Speed Review: Monty Python Fluxx
It’s time to reinstate the speed review as a review form on this blog. For too long have reviews taken one or two hours to write. No more, I tell you, not for all games. Instead, we’re going to speed review a few shorter games in future.
What is a speed review? A Speed Review is a review that is written in a faster time than it takes to play the game. Usually, this is done with games that last around 20 to 30 minutes. Today we’re going to be looking at Monty Python Fluxx, which has a running time of 5-30 minutes (according to the back of the box). We are going to take an average of 20 minutes for this article.
Let’s do this.
Monty Python Fluxx Review – The Speedy Version
“No-one expects the Spanish Inquisition!”
That being said, people do expect new versions of Fluxx. The beloved game, designed by Looney Labs, now has well over 30 incarnations, with new versions announced for the end of this year. They range from version to version, with different themes and concepts running through each one. Monty Python Fluxx is one of those versions.
Fluxx has become something of a cult classic over the past few years. It has been the subject of controversy for some gamers as much as it has been respected by others. The core concepts of every Fluxx iteration are the same though. You draw one card and play one card per turn. As you play cards you will play Keepers and Creepers, collectable units throughout the game, as well as Action Cards. There are no victory conditions until someone plays a Goal Card. What gives the game its name however is that the rules are constantly changing. They are constantly, if you will ignore the obvious pun, in Fluxx.
This means that, when looking at a game like Monty Python Fluxx it isn’t really right to judge the game play by itself. It is the same, after all, as every version of Fluxx give or take a couple of core fluctuations. If you want to know what Fluxx game play is like then you can read about it here. Otherwise, the core concept of the game is fun. It can be chaotic and interesting, and a bit of an exercise in computing logic as you work out what cards to play in what order.
It seems more pressing however, to see how the theme holds up on the framework of Fluxx. What is Monty Python like as a Fluxx theme? What do they add or take away?
Well, first thing is first, they take away the Surprise cards, which were cards that could be used to interrupt other players. This seems like a bit of a shame, especially when you consider the Spanish Inquisition joke I made at the start of this article. “No one expects the Spanish Inquisition”.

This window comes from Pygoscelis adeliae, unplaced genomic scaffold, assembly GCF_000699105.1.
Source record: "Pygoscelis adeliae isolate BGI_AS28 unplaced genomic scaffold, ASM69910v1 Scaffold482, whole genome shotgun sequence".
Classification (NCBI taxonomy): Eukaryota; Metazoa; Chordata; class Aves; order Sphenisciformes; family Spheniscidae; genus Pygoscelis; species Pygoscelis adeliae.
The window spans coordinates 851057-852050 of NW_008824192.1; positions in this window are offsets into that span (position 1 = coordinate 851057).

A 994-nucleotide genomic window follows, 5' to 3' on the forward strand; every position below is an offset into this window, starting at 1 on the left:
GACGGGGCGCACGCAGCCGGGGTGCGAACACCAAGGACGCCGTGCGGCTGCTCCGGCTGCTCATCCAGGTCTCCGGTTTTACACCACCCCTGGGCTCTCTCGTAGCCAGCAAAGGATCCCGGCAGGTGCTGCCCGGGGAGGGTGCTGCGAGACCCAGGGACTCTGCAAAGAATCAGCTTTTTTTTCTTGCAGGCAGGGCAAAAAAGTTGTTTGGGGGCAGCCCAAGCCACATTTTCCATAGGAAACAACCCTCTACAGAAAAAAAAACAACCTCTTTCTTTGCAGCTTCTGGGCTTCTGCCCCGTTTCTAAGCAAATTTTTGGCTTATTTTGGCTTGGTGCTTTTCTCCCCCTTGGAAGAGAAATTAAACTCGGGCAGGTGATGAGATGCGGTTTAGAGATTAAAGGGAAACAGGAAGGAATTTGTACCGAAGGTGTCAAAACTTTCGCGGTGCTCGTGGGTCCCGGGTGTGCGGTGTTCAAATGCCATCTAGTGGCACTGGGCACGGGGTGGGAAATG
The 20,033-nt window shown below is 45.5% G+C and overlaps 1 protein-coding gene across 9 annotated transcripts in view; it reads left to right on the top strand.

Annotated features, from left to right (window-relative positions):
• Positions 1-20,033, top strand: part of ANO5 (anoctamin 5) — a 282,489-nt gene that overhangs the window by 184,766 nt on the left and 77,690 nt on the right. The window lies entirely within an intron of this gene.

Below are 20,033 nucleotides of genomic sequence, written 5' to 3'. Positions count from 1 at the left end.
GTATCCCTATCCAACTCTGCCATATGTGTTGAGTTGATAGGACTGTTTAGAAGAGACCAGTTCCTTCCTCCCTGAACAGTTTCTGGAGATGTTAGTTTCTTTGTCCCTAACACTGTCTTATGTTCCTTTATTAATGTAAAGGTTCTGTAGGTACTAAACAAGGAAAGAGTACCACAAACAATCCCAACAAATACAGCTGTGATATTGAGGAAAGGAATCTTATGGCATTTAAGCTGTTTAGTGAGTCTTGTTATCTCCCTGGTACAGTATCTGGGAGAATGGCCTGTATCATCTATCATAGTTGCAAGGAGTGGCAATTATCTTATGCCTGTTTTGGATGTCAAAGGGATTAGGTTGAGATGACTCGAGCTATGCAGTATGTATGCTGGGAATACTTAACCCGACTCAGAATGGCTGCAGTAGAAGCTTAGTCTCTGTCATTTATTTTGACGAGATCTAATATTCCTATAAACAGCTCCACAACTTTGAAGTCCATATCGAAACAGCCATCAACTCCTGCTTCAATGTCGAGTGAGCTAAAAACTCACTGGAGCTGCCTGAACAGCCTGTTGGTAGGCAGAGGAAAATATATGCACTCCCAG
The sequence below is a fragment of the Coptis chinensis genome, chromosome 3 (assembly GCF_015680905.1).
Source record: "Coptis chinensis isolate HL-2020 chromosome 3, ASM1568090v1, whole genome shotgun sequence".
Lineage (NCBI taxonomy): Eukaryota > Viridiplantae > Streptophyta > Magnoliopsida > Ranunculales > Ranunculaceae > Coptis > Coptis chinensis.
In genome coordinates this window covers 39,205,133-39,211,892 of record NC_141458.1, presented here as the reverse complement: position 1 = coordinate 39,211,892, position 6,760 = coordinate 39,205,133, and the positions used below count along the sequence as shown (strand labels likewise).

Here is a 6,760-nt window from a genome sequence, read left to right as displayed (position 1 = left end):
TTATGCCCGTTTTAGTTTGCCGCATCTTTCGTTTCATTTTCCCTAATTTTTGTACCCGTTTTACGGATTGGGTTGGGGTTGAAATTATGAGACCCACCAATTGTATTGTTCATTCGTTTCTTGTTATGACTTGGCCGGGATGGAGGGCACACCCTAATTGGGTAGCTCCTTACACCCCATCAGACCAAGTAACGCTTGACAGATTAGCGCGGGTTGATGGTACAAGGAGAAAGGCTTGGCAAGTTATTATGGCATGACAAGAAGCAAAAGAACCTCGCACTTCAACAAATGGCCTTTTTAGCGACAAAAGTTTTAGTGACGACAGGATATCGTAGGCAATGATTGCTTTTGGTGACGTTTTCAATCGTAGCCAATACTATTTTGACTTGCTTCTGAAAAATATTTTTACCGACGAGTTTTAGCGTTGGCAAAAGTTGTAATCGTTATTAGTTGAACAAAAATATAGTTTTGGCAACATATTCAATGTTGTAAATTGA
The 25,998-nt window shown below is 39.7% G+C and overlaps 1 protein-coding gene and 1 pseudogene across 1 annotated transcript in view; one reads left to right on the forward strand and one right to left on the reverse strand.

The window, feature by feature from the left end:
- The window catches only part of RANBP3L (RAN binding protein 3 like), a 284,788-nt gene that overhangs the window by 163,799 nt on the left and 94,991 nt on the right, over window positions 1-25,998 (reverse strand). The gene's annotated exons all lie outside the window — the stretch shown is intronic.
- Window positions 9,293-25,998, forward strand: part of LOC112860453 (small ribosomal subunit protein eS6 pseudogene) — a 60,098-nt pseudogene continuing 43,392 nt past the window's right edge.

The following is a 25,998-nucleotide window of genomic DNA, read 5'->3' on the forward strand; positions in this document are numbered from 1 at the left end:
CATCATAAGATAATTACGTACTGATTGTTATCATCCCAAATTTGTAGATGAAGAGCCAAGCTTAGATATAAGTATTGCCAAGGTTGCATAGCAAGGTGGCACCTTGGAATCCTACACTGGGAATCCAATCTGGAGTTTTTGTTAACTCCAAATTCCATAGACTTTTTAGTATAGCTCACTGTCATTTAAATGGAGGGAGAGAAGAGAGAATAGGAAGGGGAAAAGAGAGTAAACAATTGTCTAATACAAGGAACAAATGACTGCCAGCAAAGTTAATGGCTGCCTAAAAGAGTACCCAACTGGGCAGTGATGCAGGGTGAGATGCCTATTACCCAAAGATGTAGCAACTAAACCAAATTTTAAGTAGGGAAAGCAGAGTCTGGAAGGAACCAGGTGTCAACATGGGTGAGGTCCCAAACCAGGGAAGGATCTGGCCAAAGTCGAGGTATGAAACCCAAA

Especially if the card isn’t a Surprise card.
In regards to credentials to judge Monty Python Fluxx, myself and my girlfriend are both big Fluxx fans. We own 6 versions. We are also big Monty Python fans, having seen or own all the movies as well as a few specials and watching Flying Circus.
I have to admit, Monty Python Fluxx isn’t really Monty Python Fluxx. Instead, it should be called Monty Python and the Holy Grail Fluxx. There is very little referenced outside of The Holy Grail. There are only a couple of references to the series sketches (Dead Parrot, for instance), only a couple of references to The Meaning of Life, and absolutely no references to Life of Brian. There is also no reference to things like The Lumberjack Sketch or some of the more famous TV sketches. It’s kind of a shame for Python fans like myself.
That being said, there are a few really nice references on some of the lesser known Action cards. Where Fluxx is kind of defined by the picture cards, the Keepers and Creepers, Monty Python Fluxx has some really nice non-picture cards. There are cards like And Now For Something Completely Different and This Game Is Becoming Silly Now… both of which get a good chuckle out of Python fans. The issue being they are so few and far between.
There are 22 Keepers and Creepers if you add them together – 19 are from The Holy Grail.
That being said, I feel this is being harsh on Monty Python Fluxx. Although it doesn’t live up to its potential as a Monty Python game, it more than lives up to what we have come to expect from a Fluxx game. It is a good version of Fluxx, and the lack of Surprise cards is only a minor misery. If you ignore the above criticism, then Monty Python Fluxx does a remarkable job as a Holy Grail themed game. It is engaging and it encourages strong interactions between players. What is more, because The Holy Grail is such an iconic film, you find yourself speaking along with the cards. More than once we found ourselves mimicking John Cleese or Eric Idol as we played cards.
It is because of this that Monty Python Fluxx, despite its flaws, is an engaging and enthralling game. It draws you in as you find yourself recreating scenes from the movie. It pulls on your nostalgia for the absurdist group, and makes you long for the days when TV was like that again.
So, to conclude, since we are now drawing on 20 minutes, would we recommend Monty Python Fluxx? I think the answer needs to be threefold. If you have never heard of Monty Python or don’t like their stuff, then this is not the place to start. It’ll just be filled with references you either don’t like or don’t get. If you love all of Monty Python then this will appeal, although expect it to be heavily biased towards The Holy Grail. Finally, if you love Monty Python and the Holy Grail then buy this game.
So, review over, what do you think? Is Monty Python Fluxx the kind of game you would enjoy or would you rather give it a miss? Let me know in the comments below.